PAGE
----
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Give by Simon Armitage WALT Explore the main themes of the poem, and comment on the speaker’s opinions and voice. WALT Explore the main themes of the poem,

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Presentation on theme: "Give by Simon Armitage WALT Explore the main themes of the poem, and comment on the speaker’s opinions and voice. WALT Explore the main themes of the poem,"— Presentation transcript:

1 Give by Simon Armitage WALT Explore the main themes of the poem, and comment on the speaker’s opinions and voice. WALT Explore the main themes of the poem, and comment on the speaker’s opinions and voice.

2 Some comments on the themes and the speaker’s voice (band 3) Clear comments on themes and speaker’s voice with well selected evidence to support points (band 4) Thoughtful comments showing clear understanding and insight supported by exploring language used in the poem (band 5) Some comments on the themes and the speaker’s voice (band 3) Clear comments on themes and speaker’s voice with well selected evidence to support points (band 4) Thoughtful comments showing clear understanding and insight supported by exploring language used in the poem (band 5)

3 Settler TASK: For each of the words you are given, write around it ALL of the connotations you can think of.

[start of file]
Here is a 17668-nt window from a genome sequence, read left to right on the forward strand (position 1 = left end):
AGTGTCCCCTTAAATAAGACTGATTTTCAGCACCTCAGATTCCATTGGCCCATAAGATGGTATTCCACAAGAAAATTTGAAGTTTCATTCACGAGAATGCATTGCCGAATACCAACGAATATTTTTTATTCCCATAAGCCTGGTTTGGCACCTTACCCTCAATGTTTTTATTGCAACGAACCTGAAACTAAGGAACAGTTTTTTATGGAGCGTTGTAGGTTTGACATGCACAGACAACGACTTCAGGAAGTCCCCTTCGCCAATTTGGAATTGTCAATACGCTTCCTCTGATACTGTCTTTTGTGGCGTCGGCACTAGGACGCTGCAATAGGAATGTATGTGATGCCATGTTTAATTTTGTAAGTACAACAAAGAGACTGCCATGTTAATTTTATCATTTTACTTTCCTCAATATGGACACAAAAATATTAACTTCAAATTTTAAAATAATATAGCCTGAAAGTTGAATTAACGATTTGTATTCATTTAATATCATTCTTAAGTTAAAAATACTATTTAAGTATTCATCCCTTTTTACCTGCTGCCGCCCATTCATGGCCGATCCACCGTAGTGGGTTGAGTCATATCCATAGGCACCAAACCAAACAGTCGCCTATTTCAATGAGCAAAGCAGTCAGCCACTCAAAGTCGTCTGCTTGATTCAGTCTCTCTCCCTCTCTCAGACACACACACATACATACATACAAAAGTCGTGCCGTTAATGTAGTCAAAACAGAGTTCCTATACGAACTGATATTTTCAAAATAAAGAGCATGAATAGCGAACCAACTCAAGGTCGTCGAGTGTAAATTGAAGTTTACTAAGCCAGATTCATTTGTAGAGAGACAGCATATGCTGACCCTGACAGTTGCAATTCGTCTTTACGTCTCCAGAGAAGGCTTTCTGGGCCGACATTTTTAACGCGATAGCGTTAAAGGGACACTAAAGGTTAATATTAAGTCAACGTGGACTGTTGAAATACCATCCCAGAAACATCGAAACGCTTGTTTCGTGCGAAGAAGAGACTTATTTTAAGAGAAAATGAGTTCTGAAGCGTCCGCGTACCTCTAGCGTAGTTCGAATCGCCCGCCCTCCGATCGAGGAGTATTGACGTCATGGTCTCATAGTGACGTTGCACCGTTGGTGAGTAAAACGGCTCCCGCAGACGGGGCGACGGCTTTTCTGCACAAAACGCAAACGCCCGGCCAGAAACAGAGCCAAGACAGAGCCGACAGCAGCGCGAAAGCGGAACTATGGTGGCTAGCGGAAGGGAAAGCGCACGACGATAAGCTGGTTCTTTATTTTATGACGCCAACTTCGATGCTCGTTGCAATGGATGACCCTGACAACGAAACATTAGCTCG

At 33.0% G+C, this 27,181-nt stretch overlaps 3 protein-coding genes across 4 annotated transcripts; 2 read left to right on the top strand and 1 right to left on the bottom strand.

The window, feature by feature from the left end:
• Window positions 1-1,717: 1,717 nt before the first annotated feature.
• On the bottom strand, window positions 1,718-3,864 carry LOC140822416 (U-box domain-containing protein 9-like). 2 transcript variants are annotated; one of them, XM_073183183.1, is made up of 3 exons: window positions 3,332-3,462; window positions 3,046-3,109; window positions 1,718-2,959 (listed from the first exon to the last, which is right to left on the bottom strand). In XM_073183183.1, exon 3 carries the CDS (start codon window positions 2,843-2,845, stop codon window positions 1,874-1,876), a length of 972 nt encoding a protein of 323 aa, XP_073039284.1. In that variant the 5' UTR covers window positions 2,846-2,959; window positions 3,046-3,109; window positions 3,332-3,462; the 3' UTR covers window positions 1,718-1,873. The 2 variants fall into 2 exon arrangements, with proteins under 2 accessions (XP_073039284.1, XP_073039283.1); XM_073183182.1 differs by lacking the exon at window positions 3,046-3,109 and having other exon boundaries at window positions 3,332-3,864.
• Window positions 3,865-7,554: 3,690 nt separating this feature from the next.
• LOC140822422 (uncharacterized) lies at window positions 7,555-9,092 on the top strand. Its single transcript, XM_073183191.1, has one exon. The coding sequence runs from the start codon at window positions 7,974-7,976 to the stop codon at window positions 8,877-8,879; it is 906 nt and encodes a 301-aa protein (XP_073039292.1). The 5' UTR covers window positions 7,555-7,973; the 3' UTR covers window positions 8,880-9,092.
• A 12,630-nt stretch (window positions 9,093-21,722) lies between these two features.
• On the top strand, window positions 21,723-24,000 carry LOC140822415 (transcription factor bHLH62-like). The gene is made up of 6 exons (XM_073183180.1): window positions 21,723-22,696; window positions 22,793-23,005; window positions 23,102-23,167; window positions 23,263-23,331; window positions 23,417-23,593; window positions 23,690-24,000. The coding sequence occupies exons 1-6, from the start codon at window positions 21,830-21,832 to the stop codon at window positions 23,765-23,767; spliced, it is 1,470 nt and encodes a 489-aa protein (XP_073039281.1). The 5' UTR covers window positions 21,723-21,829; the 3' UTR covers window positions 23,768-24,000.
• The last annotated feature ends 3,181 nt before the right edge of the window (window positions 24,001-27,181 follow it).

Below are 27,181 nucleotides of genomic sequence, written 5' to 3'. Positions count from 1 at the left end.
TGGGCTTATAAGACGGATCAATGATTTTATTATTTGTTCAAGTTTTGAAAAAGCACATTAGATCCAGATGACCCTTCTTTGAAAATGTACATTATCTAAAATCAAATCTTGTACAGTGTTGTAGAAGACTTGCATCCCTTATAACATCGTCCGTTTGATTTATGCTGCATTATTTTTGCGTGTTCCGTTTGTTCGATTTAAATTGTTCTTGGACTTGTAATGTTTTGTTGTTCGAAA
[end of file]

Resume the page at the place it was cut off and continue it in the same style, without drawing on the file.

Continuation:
4 Starter - Connections What links these objects? Can you link them to your words?

5 What are your feelings towards the homeless?

6 What is society’s attitude towards the homeless?

7 How did he end up here? TASK: In groups, discuss the reasons that people end up on the streets. Are there some reasons which make people more deserving of society’s help than others?

8 Simon Armitage “I think we are a species that looks for pattern, and looks for significance, and looks for meaning in a life, probably where there isn't that much meaning or significance, you know, unless you're devoutly religious. So I think it's a way of not finding significance but actually inventing it, inventing significance and sort of proving it to yourself.” TASK: This is a quote from the poet we’re about to hear from. Based only on this, what sort of person do you think he is? What sort of topics do you think his poetry explores?